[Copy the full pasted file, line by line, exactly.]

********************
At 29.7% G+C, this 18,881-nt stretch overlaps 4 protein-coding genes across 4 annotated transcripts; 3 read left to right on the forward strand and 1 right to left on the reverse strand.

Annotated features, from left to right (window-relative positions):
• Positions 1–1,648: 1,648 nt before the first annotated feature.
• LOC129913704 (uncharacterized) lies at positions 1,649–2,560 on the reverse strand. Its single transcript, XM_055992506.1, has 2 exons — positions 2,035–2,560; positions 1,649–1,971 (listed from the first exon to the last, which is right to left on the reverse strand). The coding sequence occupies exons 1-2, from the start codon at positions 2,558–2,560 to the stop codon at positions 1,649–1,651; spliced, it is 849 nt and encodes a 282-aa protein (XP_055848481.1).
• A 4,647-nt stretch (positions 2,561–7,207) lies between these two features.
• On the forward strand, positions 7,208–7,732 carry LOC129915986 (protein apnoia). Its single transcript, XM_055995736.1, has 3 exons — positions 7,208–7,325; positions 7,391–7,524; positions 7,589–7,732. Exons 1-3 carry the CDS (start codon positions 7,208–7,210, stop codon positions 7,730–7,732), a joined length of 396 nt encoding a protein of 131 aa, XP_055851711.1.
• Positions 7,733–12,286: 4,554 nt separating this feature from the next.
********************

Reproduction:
At 29.7% G+C, this 18,881-nt stretch overlaps 4 protein-coding genes across 4 annotated transcripts; 3 read left to right on the forward strand and 1 right to left on the reverse strand.

Annotated features, from left to right (window-relative positions):
• Positions 1–1,648: 1,648 nt before the first annotated feature.
• LOC129913704 (uncharacterized) lies at positions 1,649–2,560 on the reverse strand. Its single transcript, XM_055992506.1, has 2 exons — positions 2,035–2,560; positions 1,649–1,971 (listed from the first exon to the last, which is right to left on the reverse strand). The coding sequence occupies exons 1-2, from the start codon at positions 2,558–2,560 to the stop codon at positions 1,649–1,651; spliced, it is 849 nt and encodes a 282-aa protein (XP_055848481.1).
• A 4,647-nt stretch (positions 2,561–7,207) lies between these two features.
• On the forward strand, positions 7,208–7,732 carry LOC129915986 (protein apnoia). Its single transcript, XM_055995736.1, has 3 exons — positions 7,208–7,325; positions 7,391–7,524; positions 7,589–7,732. Exons 1-3 carry the CDS (start codon positions 7,208–7,210, stop codon positions 7,730–7,732), a joined length of 396 nt encoding a protein of 131 aa, XP_055851711.1.
• Positions 7,733–12,286: 4,554 nt separating this feature from the next.